On the third day, we left the hotel at 7:50, heading towards Liushuquan, the weather was a bit brighter with a little dawn colour in the sky.
8:15, JS 6204 and JS 6208 on top and tailed loads held at entry to CR yard for 15 minutes.
9:40, JS 6208 and JS 6204 return with top and tailed empties.
9:55, JS with empties from Nanzhan to deep mines.

On our final day, we set off in the dark at 7:45. As dawn broke, the sky was cloudy with some breaks.
9:00, JS 6208 and JS 8314 top and tailing a loaded train held at signal to enter CR yard for 20 minutes.
9:55, the two JS returned coupled light engines, so on our fourth day, luck had run out.
10:15, back at Nanzhan, SY 1729 again in action propelling empties to deep mines, making a fine display as it left the yard.
10:40, JS 6203 light engine to Liushuquan.
SY 1593 with steam crane at Nanzhan yard loading rail onto a flat wagon.

Returning to our first day and observations of workings away from the CR and deep mines connections, we noted JS 6205 and crane were working on the embankment at the washery unloading point for coal from the opencast mine. The sections of grills that prevented large lumps of coal passing to the washery were being replaced one by one.

We went for our first visit to Xibolizhan. Here I was told to remove my red anorak. Just as well the weather was reasonably mild with the sun shining. Irecalled a similar request on my last visit to the opencast mine in 2007. I assume the wearing of red is some kind of danger signal. After some time watching the spoil trains passing through the yard at ground level, we climbed the ridge to the south of the yard for a superb overall view of operations with the Tian Mountains in the background. Traffic was intense, reviewing my video showed that at times, loaded spoil trains were being propelled through to the tips every 2 or 3 minutes. SYs 1593 and 1720 both arrived, each with a crane and other wagons, before reversing back towards the opencast mine. After over three hours here it was still sunny but some clouds had appeared. As well as the SYs, 17 different JSs were seen in action.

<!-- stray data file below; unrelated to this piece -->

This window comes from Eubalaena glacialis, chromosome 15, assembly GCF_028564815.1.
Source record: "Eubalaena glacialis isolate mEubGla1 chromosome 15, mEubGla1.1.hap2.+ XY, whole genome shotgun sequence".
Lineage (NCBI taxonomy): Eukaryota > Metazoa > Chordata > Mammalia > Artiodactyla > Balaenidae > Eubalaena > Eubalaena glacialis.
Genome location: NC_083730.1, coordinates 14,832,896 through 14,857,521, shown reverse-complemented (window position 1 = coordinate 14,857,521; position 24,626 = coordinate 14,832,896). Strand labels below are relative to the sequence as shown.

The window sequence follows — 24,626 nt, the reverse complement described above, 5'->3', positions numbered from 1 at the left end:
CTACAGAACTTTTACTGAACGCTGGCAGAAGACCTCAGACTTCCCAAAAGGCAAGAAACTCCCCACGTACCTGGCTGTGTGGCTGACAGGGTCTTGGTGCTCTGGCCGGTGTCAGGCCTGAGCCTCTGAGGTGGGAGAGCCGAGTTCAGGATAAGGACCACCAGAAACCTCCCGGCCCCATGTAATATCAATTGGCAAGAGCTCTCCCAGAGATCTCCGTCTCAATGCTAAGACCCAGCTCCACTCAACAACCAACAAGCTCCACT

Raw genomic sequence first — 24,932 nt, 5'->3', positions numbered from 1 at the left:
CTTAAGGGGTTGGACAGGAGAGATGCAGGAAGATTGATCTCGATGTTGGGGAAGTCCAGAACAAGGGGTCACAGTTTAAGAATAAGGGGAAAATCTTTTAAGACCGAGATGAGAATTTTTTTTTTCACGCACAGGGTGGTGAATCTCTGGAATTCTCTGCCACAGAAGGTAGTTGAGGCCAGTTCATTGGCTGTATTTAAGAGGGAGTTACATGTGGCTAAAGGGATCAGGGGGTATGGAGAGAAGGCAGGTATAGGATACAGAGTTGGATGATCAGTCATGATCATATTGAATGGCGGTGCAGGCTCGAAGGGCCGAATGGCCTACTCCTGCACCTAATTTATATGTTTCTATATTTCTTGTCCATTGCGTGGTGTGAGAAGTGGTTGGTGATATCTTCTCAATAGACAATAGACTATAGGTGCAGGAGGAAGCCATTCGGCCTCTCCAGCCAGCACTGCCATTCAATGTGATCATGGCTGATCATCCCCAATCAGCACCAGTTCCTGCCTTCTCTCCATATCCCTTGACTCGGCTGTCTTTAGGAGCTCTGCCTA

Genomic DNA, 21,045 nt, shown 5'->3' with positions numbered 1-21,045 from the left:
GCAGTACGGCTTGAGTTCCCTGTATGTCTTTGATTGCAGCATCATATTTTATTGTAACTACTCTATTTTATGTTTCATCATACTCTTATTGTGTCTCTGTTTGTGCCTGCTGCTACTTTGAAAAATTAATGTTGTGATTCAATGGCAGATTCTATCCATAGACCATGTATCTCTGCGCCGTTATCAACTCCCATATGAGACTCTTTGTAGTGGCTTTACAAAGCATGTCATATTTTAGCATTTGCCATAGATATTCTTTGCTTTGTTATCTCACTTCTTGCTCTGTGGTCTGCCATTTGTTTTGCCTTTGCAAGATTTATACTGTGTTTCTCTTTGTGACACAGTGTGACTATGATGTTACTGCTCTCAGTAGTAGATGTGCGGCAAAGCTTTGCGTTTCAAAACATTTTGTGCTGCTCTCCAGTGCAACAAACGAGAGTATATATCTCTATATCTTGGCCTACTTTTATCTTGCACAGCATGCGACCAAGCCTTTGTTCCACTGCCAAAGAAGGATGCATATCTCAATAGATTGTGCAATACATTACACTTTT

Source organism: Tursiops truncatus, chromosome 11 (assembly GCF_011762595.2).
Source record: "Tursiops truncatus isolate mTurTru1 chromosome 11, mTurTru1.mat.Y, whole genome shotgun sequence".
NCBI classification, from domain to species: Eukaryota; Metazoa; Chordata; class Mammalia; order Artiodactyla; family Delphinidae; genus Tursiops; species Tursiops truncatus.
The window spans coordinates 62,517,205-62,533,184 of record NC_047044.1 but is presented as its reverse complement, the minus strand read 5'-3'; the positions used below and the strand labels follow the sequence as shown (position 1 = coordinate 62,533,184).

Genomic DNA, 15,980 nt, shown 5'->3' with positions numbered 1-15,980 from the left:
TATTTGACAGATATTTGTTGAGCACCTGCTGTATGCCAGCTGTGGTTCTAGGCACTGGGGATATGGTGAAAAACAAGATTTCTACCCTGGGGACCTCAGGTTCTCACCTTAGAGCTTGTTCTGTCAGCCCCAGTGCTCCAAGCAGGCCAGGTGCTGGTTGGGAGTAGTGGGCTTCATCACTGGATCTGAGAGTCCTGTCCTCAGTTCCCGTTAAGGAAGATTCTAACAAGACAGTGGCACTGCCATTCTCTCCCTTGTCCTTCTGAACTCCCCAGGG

We had a brief look at Dongbolizhan, where a couple of JS were noted and on the way to our hotel saw that JS 6205 was still busy at Nanzhan blocking the unloading of coal from the opencast mine.

We spent all the second day around Nanzhan and the connection to Liushuquan. I did note the operation of a load of coal from the opencast mine on the track behind the stored loco compound. It must have reached this point by the 180° curve from Dongbolizhan. The train reversed onto a more southerly track, then propelled forward a short way where the coal was unloaded. From here it would have to be taken away in road vehicles. My guess is that coal for distribution by road used to be taken on the line leading towards Sandaoling town, but that line now looks to be disused. On my previous visit when the line was in use, the assistance of a second loco was required for a loaded train to reach the town.

On our third day we were joined by a company manager and visited the compound of stored and dumped locomotives, which contained 13 JS and 2 SY. In conversation with the manager, David Gorton was told the locos were classified as either “boiler repairable” or “boiler finished”, with JS 8384 and SY 1784 (at least) being repairable. He was also told there were no plans to purchase additional locos. There is evidence that some of Sandaoling's JS have been re-numbered and from the cleanliness of some of the air cylinder plates, it appears that someone has recently been doing further checking. Two that caught my eye were JS 6203 with plate 6098, dated 2/02 and JS 8077 with plate 8118, dated 11/99. When the manager was questioned about re-numberings, David Gorton was told that “some locos bought could not be identified and were given a number, but when their correct number was known were re-numbered with their correct number”. I must admit I don't quite understand this, at least they can't be taking the number off the air cylinder to identify a loco. We then visited the three road running shed and found JS 8366 and JS 8194 here for planned inspections, and JS 8040 for unscheduled attention. JS 8194 was noted to have a Datong plate dated 1995 on the right hand side. Deeper in the shed on the middle road was SY 1304, a loco I had seen in the compound on previous visits. I knew it was active again and, with its cast number plates on cab sides and tender, I had hoped to see it in action. It was jacked up without wheels, which, along with its tender, were further along the centre track. In fact the centre and right hand tracks now continue into a new extension of the depot which was completed earlier in 2008, the right hand and end walls are new but the left hand wall is mostly the already existing workshop wall.